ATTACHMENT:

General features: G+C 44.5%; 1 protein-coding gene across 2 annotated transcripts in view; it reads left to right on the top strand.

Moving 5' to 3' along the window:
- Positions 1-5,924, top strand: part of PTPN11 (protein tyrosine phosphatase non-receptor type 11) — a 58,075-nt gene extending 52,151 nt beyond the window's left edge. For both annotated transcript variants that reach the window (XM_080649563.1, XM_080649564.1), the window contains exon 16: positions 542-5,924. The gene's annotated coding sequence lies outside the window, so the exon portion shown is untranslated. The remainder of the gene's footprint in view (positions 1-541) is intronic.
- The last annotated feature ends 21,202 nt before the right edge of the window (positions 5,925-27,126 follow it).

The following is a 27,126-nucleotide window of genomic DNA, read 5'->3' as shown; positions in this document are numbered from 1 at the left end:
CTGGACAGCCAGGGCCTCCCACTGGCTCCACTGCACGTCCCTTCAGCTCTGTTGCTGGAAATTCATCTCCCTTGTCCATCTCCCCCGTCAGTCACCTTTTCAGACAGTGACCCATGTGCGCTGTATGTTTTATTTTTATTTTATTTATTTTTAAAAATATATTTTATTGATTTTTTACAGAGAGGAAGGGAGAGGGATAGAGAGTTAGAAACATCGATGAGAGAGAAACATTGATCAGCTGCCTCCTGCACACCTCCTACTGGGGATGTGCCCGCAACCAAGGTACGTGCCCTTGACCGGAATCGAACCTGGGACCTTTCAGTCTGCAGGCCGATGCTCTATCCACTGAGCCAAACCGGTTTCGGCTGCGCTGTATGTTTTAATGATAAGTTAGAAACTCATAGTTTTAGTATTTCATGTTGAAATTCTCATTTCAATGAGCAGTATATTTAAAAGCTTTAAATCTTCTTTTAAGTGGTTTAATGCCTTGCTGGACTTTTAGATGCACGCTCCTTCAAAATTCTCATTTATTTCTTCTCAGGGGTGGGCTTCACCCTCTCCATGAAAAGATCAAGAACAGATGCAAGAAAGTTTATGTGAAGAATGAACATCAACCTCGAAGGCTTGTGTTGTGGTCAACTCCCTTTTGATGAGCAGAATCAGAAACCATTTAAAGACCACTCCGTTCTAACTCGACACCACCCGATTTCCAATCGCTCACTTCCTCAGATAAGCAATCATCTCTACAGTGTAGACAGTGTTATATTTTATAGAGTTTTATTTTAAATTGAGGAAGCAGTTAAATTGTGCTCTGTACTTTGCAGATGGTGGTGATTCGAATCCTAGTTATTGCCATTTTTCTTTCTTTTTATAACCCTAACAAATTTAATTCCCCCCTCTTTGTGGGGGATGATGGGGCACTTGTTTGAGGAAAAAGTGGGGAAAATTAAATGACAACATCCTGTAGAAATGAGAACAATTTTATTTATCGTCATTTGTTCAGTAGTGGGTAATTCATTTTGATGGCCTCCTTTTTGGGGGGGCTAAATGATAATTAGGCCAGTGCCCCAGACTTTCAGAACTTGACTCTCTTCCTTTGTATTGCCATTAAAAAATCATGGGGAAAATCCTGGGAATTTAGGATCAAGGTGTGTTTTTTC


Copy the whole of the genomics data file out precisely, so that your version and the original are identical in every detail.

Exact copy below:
General features: G+C 44.5%; 1 protein-coding gene across 2 annotated transcripts in view; it reads left to right on the top strand.

Moving 5' to 3' along the window:
- Positions 1-5,924, top strand: part of PTPN11 (protein tyrosine phosphatase non-receptor type 11) — a 58,075-nt gene extending 52,151 nt beyond the window's left edge. For both annotated transcript variants that reach the window (XM_080649563.1, XM_080649564.1), the window contains exon 16: positions 542-5,924. The gene's annotated coding sequence lies outside the window, so the exon portion shown is untranslated. The remainder of the gene's footprint in view (positions 1-541) is intronic.
- The last annotated feature ends 21,202 nt before the right edge of the window (positions 5,925-27,126 follow it).

The following is a 27,126-nucleotide window of genomic DNA, read 5'->3' as shown; positions in this document are numbered from 1 at the left end:
CTGGACAGCCAGGGCCTCCCACTGGCTCCACTGCACGTCCCTTCAGCTCTGTTGCTGGAAATTCATCTCCCTTGTCCATCTCCCCCGTCAGTCACCTTTTCAGACAGTGACCCATGTGCGCTGTATGTTTTATTTTTATTTTATTTATTTTTAAAAATATATTTTATTGATTTTTTACAGAGAGGAAGGGAGAGGGATAGAGAGTTAGAAACATCGATGAGAGAGAAACATTGATCAGCTGCCTCCTGCACACCTCCTACTGGGGATGTGCCCGCAACCAAGGTACGTGCCCTTGACCGGAATCGAACCTGGGACCTTTCAGTCTGCAGGCCGATGCTCTATCCACTGAGCCAAACCGGTTTCGGCTGCGCTGTATGTTTTAATGATAAGTTAGAAACTCATAGTTTTAGTATTTCATGTTGAAATTCTCATTTCAATGAGCAGTATATTTAAAAGCTTTAAATCTTCTTTTAAGTGGTTTAATGCCTTGCTGGACTTTTAGATGCACGCTCCTTCAAAATTCTCATTTATTTCTTCTCAGGGGTGGGCTTCACCCTCTCCATGAAAAGATCAAGAACAGATGCAAGAAAGTTTATGTGAAGAATGAACATCAACCTCGAAGGCTTGTGTTGTGGTCAACTCCCTTTTGATGAGCAGAATCAGAAACCATTTAAAGACCACTCCGTTCTAACTCGACACCACCCGATTTCCAATCGCTCACTTCCTCAGATAAGCAATCATCTCTACAGTGTAGACAGTGTTATATTTTATAGAGTTTTATTTTAAATTGAGGAAGCAGTTAAATTGTGCTCTGTACTTTGCAGATGGTGGTGATTCGAATCCTAGTTATTGCCATTTTTCTTTCTTTTTATAACCCTAACAAATTTAATTCCCCCCTCTTTGTGGGGGATGATGGGGCACTTGTTTGAGGAAAAAGTGGGGAAAATTAAATGACAACATCCTGTAGAAATGAGAACAATTTTATTTATCGTCATTTGTTCAGTAGTGGGTAATTCATTTTGATGGCCTCCTTTTTGGGGGGGCTAAATGATAATTAGGCCAGTGCCCCAGACTTTCAGAACTTGACTCTCTTCCTTTGTATTGCCATTAAAAAATCATGGGGAAAATCCTGGGAATTTAGGATCAAGGTGTGTTTTTTC